The Bering Sea supports one of the largest, most profitable food fisheries in the world. Commercial fisheries are the largest private-sector employer in Alaska. The extent, duration and timing of sea ice advance and retreat are changing dramatically in the warming Arctic, and this accelerated transformation affects food webs on which commercially important fisheries depend. In the eastern Bering Sea, the availability and distribution of some commercially important fish species currently used for human consumption depends on adequate sea ice.
Why it matters
Fishing is the core economy for much of coastal Alaska where 5ish harvesting and processing often provide the only significant opportunities for private sector employment and where fisheries support businesses that provide property and sales tax as the largest source of local government revenues. Nearly two million metric tons of Pacific cod, walleye pollock, and salmon, as well as a variety of other fin fish and crab, are harvested annually from the Bering Sea, accounting for over half of total U.S. harvest volume and almost a third of U.S. harvest value.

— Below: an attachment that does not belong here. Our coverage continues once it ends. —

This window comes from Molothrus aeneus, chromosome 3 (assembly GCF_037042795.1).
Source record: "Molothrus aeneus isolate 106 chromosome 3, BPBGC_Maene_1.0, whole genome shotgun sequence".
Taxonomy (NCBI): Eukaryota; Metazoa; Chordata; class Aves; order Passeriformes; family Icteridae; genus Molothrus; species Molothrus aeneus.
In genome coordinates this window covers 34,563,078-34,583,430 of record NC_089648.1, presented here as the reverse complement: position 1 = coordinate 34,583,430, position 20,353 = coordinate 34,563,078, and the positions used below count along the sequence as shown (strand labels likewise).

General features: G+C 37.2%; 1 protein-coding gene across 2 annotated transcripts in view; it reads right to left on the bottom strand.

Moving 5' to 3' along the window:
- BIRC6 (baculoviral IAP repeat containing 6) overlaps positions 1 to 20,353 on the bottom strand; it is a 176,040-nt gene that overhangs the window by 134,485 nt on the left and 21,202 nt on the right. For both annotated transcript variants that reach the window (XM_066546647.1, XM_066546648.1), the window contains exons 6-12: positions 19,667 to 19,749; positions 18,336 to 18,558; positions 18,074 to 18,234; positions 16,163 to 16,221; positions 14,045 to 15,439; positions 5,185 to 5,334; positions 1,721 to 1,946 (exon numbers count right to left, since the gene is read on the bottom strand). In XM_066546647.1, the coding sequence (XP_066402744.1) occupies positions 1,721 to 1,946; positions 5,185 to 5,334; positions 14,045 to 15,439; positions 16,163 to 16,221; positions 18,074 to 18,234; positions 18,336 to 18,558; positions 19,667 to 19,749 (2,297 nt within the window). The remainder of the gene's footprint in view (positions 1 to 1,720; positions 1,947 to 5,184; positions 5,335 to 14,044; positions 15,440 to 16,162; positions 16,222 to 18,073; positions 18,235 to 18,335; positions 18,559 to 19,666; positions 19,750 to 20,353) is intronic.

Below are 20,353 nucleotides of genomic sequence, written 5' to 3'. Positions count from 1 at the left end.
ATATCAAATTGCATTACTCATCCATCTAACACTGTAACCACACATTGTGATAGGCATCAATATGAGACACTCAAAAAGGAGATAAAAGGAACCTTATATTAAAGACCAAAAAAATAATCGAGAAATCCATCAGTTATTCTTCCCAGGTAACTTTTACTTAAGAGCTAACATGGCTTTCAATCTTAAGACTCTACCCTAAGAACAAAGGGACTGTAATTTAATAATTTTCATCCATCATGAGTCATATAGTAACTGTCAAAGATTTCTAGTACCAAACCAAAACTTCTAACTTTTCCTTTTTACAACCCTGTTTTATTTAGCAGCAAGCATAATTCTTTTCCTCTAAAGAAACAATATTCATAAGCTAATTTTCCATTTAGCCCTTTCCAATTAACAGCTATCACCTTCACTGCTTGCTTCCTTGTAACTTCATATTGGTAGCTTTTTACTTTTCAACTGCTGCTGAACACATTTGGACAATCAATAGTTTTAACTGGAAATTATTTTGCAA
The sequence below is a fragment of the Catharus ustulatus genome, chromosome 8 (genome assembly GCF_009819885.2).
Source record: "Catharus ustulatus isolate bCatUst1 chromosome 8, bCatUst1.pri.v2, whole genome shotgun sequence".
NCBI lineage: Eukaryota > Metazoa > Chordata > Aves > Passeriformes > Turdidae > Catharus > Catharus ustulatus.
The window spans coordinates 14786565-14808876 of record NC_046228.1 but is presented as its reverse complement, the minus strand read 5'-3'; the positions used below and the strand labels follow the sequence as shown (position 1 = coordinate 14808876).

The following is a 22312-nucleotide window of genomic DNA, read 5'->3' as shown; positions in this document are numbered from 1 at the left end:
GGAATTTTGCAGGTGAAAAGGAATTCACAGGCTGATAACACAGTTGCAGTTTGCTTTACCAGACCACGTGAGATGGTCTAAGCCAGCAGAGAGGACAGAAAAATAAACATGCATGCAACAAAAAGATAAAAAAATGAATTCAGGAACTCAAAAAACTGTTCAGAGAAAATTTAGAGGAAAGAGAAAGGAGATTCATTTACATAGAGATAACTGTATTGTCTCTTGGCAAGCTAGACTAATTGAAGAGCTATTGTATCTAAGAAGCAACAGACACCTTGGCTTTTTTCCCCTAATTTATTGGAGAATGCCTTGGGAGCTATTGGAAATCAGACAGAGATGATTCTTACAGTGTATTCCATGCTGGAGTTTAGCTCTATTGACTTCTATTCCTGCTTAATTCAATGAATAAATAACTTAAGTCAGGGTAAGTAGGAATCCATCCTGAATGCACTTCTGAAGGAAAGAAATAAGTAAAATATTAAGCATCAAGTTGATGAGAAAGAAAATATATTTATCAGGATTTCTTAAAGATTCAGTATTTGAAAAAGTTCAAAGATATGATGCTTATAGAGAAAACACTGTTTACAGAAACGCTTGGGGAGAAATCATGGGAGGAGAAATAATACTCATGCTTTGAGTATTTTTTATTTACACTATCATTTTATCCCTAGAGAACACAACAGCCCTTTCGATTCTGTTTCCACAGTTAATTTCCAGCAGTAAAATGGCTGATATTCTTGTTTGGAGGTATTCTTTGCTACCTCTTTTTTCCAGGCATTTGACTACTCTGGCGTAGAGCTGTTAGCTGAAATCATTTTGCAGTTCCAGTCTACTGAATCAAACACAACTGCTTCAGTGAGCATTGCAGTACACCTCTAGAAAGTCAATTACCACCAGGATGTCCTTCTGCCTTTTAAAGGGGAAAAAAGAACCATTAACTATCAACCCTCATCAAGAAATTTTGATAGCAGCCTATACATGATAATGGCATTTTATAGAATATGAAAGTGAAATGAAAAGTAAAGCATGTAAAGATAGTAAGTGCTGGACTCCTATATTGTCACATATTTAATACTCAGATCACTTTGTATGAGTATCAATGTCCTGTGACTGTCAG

Changes in fish-stock abundance and distribution impact the harvests, as well as the economies of communities participating in the harvests and their processing. Understanding and predicting these changes enables decision makers to adapt fisheries management strategies, for example, adjusting the total allowable catch of a given species to reflect its predicted future abundance.
Product type: Science Brief
Categories: Sea Ice
- George Hunt, University of Washington
- Lisa Eisner, U.S. National Oceanic and Atmospheric Administration
- Neysa Call, U.S. National Science Foundation